Harnessing the natural wonders of the UK and the creative minds of talented artists, we at UK Youth For Nature are using the power of craft to yet again bring critical environmental issues and struggling species to life – and we can’t wait to tell you about it!
So, who are we? UK Youth for Nature (UKY4N) is the UK’s leading youth-led network calling on UK politicians to take urgent action to address the loss of nature and wildlife. We are a network of determined and ambitious volunteers between the ages of 16-30: environmental professionals, conservationists, campaigners, and environmentalists of diverse backgrounds and disciplines from across the UK. Through issue-led online and live campaigns, we target politicians, work with organisations and individuals on-the-ground, and provide a platform for young people to speak up and be heard.
Our most recent campaign, Natural Kingdom: Wild Walls, involved commissioning a series of murals in cities and towns across Britain depicting local wildlife, in an attempt to draw people’s attention to species in their area that are in decline. For more information about our previous campaigns click here, but for now, let’s discuss our new and exciting nature stunt – a 50m sand drawing on Scarborough Beach!
What did we get up to? We don’t do things in halves at UKY4N – and we like to think outside the box, taking innovative routes to build creative and impactful campaigns. We want to communicate our demands in a way that leaves a lasting impression and that instigates real, positive change. We fundamentally believe in the power of art and visual media to engage young people, the general public and the main targets of our campaigns: politicians and political representatives.
As with all good projects, we first had to be inspired. While we’re driven by the sheer prospect of bringing back biodiversity to the UK, it does take some hard hitting truths to realise that action needs to be taken. Unfortunately, the UK is one of the world’s most nature-depleted countries – and this is only part of a bigger story in which, globally, 50% of our world’s wildlife has been lost. But after a moment of solitude with this fact, we realised that passion should turn to action, so we buckled up and decided what was our core message and which wonderful British species embodied this most. After the creation was planned by our immensely talented team member, illustrator Glesni Lewis, it was time to bring out the rakes and bring these species to life!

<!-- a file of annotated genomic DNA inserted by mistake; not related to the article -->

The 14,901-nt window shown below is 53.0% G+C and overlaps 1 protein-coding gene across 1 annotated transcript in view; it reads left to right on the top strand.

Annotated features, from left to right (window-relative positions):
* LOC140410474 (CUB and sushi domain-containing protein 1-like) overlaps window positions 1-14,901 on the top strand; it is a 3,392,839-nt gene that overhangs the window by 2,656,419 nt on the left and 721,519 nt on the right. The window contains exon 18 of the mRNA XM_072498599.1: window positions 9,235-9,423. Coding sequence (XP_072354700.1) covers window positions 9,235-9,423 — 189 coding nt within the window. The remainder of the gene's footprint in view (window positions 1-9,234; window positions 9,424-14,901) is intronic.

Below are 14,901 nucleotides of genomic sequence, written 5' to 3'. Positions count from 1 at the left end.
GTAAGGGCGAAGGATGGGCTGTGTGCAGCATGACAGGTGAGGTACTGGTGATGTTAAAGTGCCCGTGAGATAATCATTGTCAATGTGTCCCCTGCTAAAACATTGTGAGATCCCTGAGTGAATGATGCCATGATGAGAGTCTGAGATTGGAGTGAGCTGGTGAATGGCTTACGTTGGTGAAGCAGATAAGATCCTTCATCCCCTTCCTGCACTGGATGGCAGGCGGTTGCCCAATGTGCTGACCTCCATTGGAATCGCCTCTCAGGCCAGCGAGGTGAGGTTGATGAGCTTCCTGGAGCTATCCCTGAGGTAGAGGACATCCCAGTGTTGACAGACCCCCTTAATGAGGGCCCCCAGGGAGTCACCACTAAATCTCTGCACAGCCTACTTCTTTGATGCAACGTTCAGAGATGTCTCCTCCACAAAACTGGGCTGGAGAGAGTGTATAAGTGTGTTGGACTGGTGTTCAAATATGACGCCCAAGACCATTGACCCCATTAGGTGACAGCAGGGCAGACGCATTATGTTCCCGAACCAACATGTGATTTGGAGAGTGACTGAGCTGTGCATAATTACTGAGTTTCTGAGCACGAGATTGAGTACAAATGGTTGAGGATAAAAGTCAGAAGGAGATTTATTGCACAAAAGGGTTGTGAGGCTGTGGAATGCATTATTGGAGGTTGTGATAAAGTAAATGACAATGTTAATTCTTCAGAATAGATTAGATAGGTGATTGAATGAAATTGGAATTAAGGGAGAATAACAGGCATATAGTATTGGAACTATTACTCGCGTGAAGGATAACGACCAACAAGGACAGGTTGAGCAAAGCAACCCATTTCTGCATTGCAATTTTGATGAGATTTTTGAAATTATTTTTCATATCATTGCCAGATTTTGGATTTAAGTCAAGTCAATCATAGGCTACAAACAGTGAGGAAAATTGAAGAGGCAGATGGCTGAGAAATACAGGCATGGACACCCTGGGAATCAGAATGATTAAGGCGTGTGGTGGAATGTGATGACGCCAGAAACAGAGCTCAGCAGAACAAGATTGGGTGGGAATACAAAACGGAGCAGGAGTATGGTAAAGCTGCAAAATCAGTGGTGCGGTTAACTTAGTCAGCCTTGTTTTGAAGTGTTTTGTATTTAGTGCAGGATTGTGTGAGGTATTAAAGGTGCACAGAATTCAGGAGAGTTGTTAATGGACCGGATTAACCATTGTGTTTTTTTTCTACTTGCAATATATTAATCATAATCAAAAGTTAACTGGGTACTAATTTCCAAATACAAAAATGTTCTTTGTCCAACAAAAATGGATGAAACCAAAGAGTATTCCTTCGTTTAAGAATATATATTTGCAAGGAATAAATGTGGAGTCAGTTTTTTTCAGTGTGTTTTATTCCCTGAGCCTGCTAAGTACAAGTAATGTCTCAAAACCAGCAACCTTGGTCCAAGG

We often find that after working on a project for months, seeing it come to fruition feels pretty surreal. Watching the creation of a 50 metre sand drawing on Scarborough beach would definitely fit that description. On the 23rd of March 2022, UKY4N partnered with Sand in Your Eye, RSPB, Curlew Action and WWF to draw together four biologically significant British species, representing British biodiversity. The species chosen were: Eurasian beaver, Atlantic salmon, Eurasian curlew and Oak. Collectively these species add up to more than the sum of their parts, they represent a range of habitats and ecosystem services and include keystone, bioindicator, umbrella and flagship species.
The atmosphere on the beach was infectious. In our matching yellow UKY4N t-shirts we chatted to dog walkers, holidaymakers and even the Mayor of Scarborough, all of whom wanted to know more about what was going on. The resounding message from everyone we spoke to was of enthusiastic support for the stunt and what we are trying to achieve. Many wanted to share their own stories of experiences with either the creatures in our drawing or of wildlife in general. The genuine interest and encouragement we saw on the beach was amazing, and the support we have received since the stunt from people across the world has been inspiring.
It is hard to visualise what a 50 metre drawing looks like while you’re on the ground holding a rake, and the day culminated with the team crowding round a laptop screen as the first of the drone footage came in. The finished artwork was better than we could have even hoped for and there were a lot of hugs, high fives and a few beers to celebrate. But by 7pm, the whole drawing had been washed away by the incoming tide. And as the drawing was washed away by the incoming tide, and we watched our islands, coastline, land mass, and critical species disappear, we raised the alarm about the future of our natural world, disappearing before our very eyes.
The message behind our stunt is loud and clear: if we do not act now to preserve our biodiversity, we will lose it forever.